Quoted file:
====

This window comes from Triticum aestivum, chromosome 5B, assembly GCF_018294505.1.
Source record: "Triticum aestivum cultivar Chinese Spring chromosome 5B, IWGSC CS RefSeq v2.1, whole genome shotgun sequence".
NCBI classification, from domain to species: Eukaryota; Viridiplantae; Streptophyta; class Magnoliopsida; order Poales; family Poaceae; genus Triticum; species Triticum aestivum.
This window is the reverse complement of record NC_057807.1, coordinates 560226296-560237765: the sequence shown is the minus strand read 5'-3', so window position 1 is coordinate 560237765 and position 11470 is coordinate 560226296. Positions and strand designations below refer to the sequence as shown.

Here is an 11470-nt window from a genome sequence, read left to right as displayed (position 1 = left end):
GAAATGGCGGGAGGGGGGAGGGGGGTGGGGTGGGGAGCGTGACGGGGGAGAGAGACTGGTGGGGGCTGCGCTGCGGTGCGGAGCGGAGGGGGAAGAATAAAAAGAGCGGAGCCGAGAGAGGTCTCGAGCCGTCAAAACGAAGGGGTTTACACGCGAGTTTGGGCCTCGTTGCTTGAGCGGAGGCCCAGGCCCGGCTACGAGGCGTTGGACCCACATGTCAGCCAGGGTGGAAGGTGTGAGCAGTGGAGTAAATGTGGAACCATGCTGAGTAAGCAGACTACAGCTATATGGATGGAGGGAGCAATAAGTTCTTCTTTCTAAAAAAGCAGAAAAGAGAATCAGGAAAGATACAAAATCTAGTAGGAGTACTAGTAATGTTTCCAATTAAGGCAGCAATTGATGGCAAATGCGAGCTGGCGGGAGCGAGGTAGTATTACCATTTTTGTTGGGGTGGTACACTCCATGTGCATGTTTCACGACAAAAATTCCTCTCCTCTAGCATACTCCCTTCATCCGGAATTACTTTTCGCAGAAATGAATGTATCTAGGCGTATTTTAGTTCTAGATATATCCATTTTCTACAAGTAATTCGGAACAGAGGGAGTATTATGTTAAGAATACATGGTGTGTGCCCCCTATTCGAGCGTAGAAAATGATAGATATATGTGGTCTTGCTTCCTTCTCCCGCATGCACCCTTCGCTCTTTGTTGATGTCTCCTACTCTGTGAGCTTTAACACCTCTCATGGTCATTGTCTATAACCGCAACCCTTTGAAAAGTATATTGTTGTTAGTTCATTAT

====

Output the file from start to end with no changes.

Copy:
This window comes from Triticum aestivum, chromosome 5B, assembly GCF_018294505.1.
Source record: "Triticum aestivum cultivar Chinese Spring chromosome 5B, IWGSC CS RefSeq v2.1, whole genome shotgun sequence".
NCBI classification, from domain to species: Eukaryota; Viridiplantae; Streptophyta; class Magnoliopsida; order Poales; family Poaceae; genus Triticum; species Triticum aestivum.
This window is the reverse complement of record NC_057807.1, coordinates 560226296-560237765: the sequence shown is the minus strand read 5'-3', so window position 1 is coordinate 560237765 and position 11470 is coordinate 560226296. Positions and strand designations below refer to the sequence as shown.

Here is an 11470-nt window from a genome sequence, read left to right as displayed (position 1 = left end):
GAAATGGCGGGAGGGGGGAGGGGGGTGGGGTGGGGAGCGTGACGGGGGAGAGAGACTGGTGGGGGCTGCGCTGCGGTGCGGAGCGGAGGGGGAAGAATAAAAAGAGCGGAGCCGAGAGAGGTCTCGAGCCGTCAAAACGAAGGGGTTTACACGCGAGTTTGGGCCTCGTTGCTTGAGCGGAGGCCCAGGCCCGGCTACGAGGCGTTGGACCCACATGTCAGCCAGGGTGGAAGGTGTGAGCAGTGGAGTAAATGTGGAACCATGCTGAGTAAGCAGACTACAGCTATATGGATGGAGGGAGCAATAAGTTCTTCTTTCTAAAAAAGCAGAAAAGAGAATCAGGAAAGATACAAAATCTAGTAGGAGTACTAGTAATGTTTCCAATTAAGGCAGCAATTGATGGCAAATGCGAGCTGGCGGGAGCGAGGTAGTATTACCATTTTTGTTGGGGTGGTACACTCCATGTGCATGTTTCACGACAAAAATTCCTCTCCTCTAGCATACTCCCTTCATCCGGAATTACTTTTCGCAGAAATGAATGTATCTAGGCGTATTTTAGTTCTAGATATATCCATTTTCTACAAGTAATTCGGAACAGAGGGAGTATTATGTTAAGAATACATGGTGTGTGCCCCCTATTCGAGCGTAGAAAATGATAGATATATGTGGTCTTGCTTCCTTCTCCCGCATGCACCCTTCGCTCTTTGTTGATGTCTCCTACTCTGTGAGCTTTAACACCTCTCATGGTCATTGTCTATAACCGCAACCCTTTGAAAAGTATATTGTTGTTAGTTCATTAT